How do you forge a career in process chemistry, and how do you overcome the challenges of studying in your second language? Here’s how Piera Trinchera, Associate Principal Scientist at Pharmaron, found her way.
Tell us about your career path to date.
I am an Associate Principal Scientist in the Process Chemistry department of Pharmaron UK. I am based at the Hoddesdon site in Hertfordshire, where I develop synthetic routes for the manufacture of new drugs for clinical studies.
I’m originally from Italy. I completed my MSci at the University of Salento followed by a PhD in organic chemistry at the University of Bari, focusing on new synthetic methodologies. Despite my complete lack of English at the time, I jumped at the opportunity of a six-month visiting PhD position at the University of Toronto.
This was a challenging experience initially as it was my first time living abroad, but ultimately it was very rewarding. After completing my PhD I returned to the University of Toronto to undertake a postdoctoral position focusing on organoboron chemistry. I followed this with a second postdoc at Queen Mary University of London working on aryne chemistry.
After eight years in academia, I wanted to apply the knowledge I had acquired to solving industrial problems that directly impact people’s lives. For this reason, I joined Pharmaron UK where I have been for the last three years and am currently a project lead and people manager.
What is a typical day like in your job?
I am involved in multiple projects each year and the overall aim is to provide synthetic chemistry solutions for our global clients. Depending on the type of project work, this can include either developing brand new synthetic routes to novel drug candidates or troubleshooting and improving existing chemical processes, making them suitable for large-scale manufacture.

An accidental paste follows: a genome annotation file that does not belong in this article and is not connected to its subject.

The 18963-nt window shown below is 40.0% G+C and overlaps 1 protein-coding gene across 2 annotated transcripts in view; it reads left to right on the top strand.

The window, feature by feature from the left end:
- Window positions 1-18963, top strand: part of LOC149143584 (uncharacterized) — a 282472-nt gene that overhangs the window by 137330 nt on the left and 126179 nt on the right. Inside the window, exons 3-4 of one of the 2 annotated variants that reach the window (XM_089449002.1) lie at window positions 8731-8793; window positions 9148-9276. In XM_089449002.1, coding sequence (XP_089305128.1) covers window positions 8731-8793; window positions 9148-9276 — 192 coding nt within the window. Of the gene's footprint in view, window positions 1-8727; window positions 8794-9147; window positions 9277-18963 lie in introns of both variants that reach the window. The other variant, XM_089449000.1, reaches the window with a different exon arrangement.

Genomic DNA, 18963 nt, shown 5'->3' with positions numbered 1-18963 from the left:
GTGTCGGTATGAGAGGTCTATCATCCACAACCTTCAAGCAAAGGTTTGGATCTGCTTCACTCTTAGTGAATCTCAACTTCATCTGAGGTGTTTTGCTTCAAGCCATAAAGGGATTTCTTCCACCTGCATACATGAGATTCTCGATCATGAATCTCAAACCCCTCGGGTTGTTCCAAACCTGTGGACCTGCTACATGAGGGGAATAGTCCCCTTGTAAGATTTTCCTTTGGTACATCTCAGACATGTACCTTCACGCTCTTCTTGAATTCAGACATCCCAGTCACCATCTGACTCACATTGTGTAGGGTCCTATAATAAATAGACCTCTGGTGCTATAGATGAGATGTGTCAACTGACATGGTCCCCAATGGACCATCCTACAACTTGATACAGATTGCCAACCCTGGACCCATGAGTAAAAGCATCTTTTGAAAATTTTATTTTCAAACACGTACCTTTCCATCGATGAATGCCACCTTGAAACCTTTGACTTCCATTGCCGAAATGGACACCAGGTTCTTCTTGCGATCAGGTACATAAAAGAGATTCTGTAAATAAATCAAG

Ultimately, the goal across all projects is the same: to support the production of large quantities of drugs that are needed for clinical studies with a line-of-sight to commercial production.
On a typical working day, I spend the majority of my time in the lab where I conduct my own experiments and lead a team of chemists who work alongside me. I am directly involved in the planning and designing of experiments, execution in the lab, and subsequent manufacture on multi-kg scale in our pilot plant.
Over the course of a project, a large part of the job is communicating to the clients the project strategy, scientific results, and timelines through regular teleconferences, emails, and written reports.
>> Read how side projects made large waves for Dr Claire McMullin
Which aspects of your job do you enjoy the most?
There are many aspects of this job that I enjoy. I have always enjoyed solving new scientific problems, with the thrill of impatiently waiting for the results of an important experiment or the curiosity in trying to understand an unexpected result.
In addition to the science, seeing your day-to-day lab work translated to the production of kg-quantities of new pharmaceutical compounds that might, after clinical studies, further global health is very rewarding.
Projects are completed on much shorter time frames than in academia (three to six months) and there is no time to stagnate as one so often does in a PhD or Postdoc. I enjoy the large breadth in the chemistry and the different challenges that come with each and every project.